But setting that experience aside, I think that Thanksgiving is a very important day. I wish more countries set a day aside for people to think about all that they have to be grateful for.

When I was a kid, my father used to say that I should be grateful for more things in life. He was right. Although I still struggle to experience these moments of gratitude on a daily basis, I’m now aware of all that I have to be thankful for. Here are some of them:

  1. Being alive, with the ability to think and move. We take each of these for granted, but when you remember that you’re probably going to have the first for less than 80 years, and that not everyone who lives has the ability to think and move, you realize just how fortunate you are.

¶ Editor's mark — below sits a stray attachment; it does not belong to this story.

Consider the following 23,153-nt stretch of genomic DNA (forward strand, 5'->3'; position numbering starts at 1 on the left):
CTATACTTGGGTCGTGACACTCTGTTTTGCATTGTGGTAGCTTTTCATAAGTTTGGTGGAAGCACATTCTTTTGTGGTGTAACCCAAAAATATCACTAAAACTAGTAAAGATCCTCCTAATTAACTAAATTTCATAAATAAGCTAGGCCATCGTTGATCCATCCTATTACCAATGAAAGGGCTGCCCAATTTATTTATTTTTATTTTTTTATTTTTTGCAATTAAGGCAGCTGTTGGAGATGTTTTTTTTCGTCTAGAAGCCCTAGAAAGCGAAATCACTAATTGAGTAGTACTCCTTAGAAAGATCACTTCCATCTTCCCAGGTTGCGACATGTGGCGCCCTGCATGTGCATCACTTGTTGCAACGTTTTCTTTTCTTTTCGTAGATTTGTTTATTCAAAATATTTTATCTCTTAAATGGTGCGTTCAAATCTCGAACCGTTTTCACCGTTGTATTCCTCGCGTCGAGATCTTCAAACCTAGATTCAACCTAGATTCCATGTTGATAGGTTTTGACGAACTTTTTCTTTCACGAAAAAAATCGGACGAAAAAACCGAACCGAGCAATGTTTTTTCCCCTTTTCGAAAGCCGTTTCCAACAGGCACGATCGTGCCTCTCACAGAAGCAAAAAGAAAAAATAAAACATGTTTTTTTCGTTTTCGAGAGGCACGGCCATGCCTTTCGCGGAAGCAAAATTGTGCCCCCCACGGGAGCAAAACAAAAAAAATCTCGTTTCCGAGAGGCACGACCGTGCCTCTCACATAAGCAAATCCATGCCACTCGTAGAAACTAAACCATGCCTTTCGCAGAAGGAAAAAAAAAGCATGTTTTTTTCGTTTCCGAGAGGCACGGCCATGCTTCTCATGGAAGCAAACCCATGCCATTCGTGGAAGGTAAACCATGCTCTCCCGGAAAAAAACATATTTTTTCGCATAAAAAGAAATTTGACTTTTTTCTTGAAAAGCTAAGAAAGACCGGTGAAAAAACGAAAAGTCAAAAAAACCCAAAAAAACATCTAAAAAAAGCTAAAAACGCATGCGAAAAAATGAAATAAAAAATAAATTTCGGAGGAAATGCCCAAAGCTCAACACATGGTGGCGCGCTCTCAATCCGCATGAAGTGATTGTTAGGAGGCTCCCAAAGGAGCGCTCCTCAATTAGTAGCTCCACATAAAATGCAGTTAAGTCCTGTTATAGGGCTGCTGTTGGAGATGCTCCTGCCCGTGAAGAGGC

2. A lively, fun, beautiful, and caring wife, who happens to also have been born on November 24th, this year’s Thanksgiving Day. She’s a reason for celebration and gratitude, all in one.
  3. Loving parents whose contributions to shaping my character I value more and more each day. As a kid, I didn’t think much of it. As I’ve grown older, I realize that the role of parents is to not only create opportunities for their child, but more importantly to help their child discover the values that they want to live by so as to pursue the opportunities that they find meaningful. My parents did a great job on the former, but it’s the latter where they really made a difference.
  4. A job that, even if I had nothing to do that day, I would end up doing anyways. And having found this job at such an early age.

I hope that each of you also have and are able to see the things that you’re grateful for in life.

Volt’s new round